In time, any attempt to map the Ossuary from the inside will result in a map that crosses over itself and comes back from point A to point A with those two locations at wildly different parts of the map.

The Lost Ossuary works not only for classic fantasy gaming, but would be a perfect spot for a bit of adventure in a Call of Cthulhu campaign (non-Euclidean geometry), or for other games that deal in strange places and possible hyper-tech (Numenera, The Strange, or something happening just inside a rift in Rifts).

Once the adventure is over, however, it might be fun to show the party exactly what was causing all the chaos.


Here I’ve taken the map and made it into an actual cube to show how the halls and chambers connect.


I printed it on some fairly heavy paper stock (it would be significantly easier to assemble using cardstock, mind you) and trimmed it so that there were tabs that I could use to assemble it. A bit of glue or tape and it goes from 2 dimensional to 3.

And for those who prefer their maps without a grid – here is the Lost Ossuary again:

The Lost Ossuary (no grid)

The Lost Ossuary (no grid)


This map is made available to you under a free license for personal or commercial use under the “RELEASE THE KRAKEN” initiative thanks to the awesome supporters of my Patreon Campaign. Over 400 awesome patrons have come together to fund the site and these maps, making them free for your use.

Because of the incredible generosity of my patrons, I’m able to make this map free for commercial use also. Each month while funding is over the $400 mark, we choose a map from the blog’s extensive back catalog to retroactively release under this free commercial license. You can use, reuse, remix and/or modify the maps that are being published under the commercial license on a royalty-free basis as long as they include attribution (“Cartography by Dyson Logos” or “Maps by Dyson Logos”). For those that want/need a Creative Commons license, it would look something like this:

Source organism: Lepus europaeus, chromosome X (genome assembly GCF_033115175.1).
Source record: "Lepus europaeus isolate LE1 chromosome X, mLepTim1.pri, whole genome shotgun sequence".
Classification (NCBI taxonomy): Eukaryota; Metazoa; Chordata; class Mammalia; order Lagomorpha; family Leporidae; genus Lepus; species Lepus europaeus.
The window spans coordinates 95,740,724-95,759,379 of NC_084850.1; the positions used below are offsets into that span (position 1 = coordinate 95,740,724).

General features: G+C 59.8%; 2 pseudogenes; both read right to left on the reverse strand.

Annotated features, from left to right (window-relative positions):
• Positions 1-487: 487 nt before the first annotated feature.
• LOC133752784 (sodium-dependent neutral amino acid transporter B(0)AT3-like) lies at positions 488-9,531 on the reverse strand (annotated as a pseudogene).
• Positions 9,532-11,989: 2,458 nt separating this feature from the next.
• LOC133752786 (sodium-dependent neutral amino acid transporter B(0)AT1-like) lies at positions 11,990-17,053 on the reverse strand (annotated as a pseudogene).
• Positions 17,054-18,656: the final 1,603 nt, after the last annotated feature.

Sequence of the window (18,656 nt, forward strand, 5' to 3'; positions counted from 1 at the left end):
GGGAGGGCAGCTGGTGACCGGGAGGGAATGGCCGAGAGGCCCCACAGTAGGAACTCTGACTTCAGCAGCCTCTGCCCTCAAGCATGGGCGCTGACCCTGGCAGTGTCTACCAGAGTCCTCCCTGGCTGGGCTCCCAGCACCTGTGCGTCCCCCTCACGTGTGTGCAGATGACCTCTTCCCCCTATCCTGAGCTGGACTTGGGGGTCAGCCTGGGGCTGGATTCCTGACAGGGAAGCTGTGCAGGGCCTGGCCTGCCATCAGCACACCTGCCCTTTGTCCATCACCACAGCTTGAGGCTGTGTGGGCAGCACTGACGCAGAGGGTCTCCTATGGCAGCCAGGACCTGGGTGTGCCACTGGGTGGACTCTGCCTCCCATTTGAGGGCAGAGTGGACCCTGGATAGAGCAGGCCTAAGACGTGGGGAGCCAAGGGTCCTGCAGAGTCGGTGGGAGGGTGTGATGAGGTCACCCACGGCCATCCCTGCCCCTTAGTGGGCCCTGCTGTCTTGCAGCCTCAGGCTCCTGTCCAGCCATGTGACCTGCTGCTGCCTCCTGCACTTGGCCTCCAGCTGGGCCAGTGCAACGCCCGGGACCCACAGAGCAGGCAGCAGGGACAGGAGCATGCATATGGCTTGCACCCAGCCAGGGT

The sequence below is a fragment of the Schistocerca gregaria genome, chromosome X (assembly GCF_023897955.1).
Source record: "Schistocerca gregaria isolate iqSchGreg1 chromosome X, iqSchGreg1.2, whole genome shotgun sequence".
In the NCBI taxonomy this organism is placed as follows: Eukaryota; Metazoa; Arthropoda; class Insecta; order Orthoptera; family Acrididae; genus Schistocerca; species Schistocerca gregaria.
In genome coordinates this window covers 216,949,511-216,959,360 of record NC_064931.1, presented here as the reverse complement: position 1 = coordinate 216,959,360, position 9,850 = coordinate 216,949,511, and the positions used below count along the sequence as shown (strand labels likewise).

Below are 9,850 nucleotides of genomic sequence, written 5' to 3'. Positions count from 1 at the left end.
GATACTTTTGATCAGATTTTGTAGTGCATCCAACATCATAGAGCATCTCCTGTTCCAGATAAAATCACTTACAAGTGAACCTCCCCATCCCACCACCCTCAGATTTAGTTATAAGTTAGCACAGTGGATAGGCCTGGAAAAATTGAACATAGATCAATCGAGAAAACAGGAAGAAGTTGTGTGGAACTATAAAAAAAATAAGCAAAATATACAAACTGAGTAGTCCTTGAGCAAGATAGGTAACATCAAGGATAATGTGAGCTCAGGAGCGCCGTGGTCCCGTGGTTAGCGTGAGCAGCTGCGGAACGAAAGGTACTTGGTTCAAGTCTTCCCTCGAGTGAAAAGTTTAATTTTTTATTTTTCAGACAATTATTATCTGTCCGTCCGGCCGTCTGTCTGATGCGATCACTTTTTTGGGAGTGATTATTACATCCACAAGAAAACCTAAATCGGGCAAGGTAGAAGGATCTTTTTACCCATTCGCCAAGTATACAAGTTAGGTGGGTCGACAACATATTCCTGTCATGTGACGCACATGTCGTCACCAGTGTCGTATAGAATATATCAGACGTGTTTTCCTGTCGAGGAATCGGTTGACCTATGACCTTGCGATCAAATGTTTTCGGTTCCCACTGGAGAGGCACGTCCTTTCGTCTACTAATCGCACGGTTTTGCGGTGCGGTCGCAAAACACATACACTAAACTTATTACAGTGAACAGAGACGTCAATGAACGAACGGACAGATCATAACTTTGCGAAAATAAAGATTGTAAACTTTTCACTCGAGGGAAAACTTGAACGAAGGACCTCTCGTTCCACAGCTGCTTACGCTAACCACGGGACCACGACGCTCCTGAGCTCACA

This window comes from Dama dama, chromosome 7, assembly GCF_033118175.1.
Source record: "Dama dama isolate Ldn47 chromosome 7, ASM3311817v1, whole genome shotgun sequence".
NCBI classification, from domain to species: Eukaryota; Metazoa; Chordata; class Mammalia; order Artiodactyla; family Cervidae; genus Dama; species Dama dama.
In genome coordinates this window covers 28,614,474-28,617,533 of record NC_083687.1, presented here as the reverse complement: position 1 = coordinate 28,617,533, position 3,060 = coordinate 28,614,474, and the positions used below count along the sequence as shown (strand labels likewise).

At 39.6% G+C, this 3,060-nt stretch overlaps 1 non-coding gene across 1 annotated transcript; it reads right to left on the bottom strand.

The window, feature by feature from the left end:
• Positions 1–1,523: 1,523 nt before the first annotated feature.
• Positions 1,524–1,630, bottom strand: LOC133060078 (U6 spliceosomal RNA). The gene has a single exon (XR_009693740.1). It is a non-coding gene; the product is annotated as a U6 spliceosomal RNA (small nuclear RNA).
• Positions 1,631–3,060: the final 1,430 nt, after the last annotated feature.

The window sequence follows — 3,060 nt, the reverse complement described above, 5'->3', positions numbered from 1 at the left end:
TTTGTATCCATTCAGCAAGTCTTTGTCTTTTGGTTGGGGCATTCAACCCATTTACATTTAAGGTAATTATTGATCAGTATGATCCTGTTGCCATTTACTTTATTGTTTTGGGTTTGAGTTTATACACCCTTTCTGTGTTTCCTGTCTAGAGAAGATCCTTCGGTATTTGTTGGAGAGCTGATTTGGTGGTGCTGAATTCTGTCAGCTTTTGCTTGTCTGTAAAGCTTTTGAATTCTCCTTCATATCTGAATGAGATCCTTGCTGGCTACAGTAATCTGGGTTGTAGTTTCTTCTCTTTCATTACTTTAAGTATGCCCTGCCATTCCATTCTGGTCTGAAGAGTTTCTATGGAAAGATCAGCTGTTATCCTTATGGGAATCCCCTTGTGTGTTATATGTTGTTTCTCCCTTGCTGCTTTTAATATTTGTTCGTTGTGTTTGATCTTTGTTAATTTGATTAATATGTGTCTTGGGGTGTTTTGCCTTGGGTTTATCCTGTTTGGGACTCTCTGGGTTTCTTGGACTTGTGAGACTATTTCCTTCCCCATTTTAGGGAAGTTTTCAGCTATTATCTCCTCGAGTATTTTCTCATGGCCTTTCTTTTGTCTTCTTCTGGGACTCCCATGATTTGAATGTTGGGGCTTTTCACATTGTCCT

Creative Commons LicenseCartography by Dyson Logos is licensed
under a Creative Commons Attribution 4.0 International License.

30 Jul 19:02

Charles Frederick Worth | Evening Gown | c.1898 A superb example...

Charles Frederick Worth | Evening Gown | c.1898
A superb example of dressmaking from the House of Worth, this dress exhibits the aesthetic of the last years of the nineteenth century. The fashionable reverse S-curve silhouette of the dress and the dramatic scroll pattern of the textile reflect the influence of the Art Nouveau movement. The striking graphic juxtaposition of the black velvet on an ivory satin ground creates the illusion of ironwork, with curving tendrils emphasizing the fashionable shape of the garment. In order to achieve this effect, the textile was woven à la disposition, with the intent that each piece would become a specific part of the dress. With this technique, the design of the fabric is intrinsic to the design of the dress.
#whattheywore #historicalfashion #fashion #fashiondesign #fashionhistory #historyoffashion #vintagefashion #art #vintage #historicfashion #defunctfashion #historicalfashion #costume #costumedesign #couture #costumehistory #histoireducostume #historiadamoda #weddinggown #weddingdress
#wedding #legomuttonsleeve #victorian #victorianfashion #houseofworth #charlesfrederickworth

12 Jul 14:57


Emochi ice cream!!! 😍😬😭😘😛 😮😎😆😂🤓 note to self: take glamour shots of the nerd BEFORE it gets punched in the face 😭 #emochi #mochi #mochiicecream #icecream #emoji #emojiparty #onlyhashtaggingallthethingsbecausethistookforever
08 Jul 08:03

plutoniarch: adz: Autonomous Trap 001 “What you’re looking at...



Autonomous Trap 001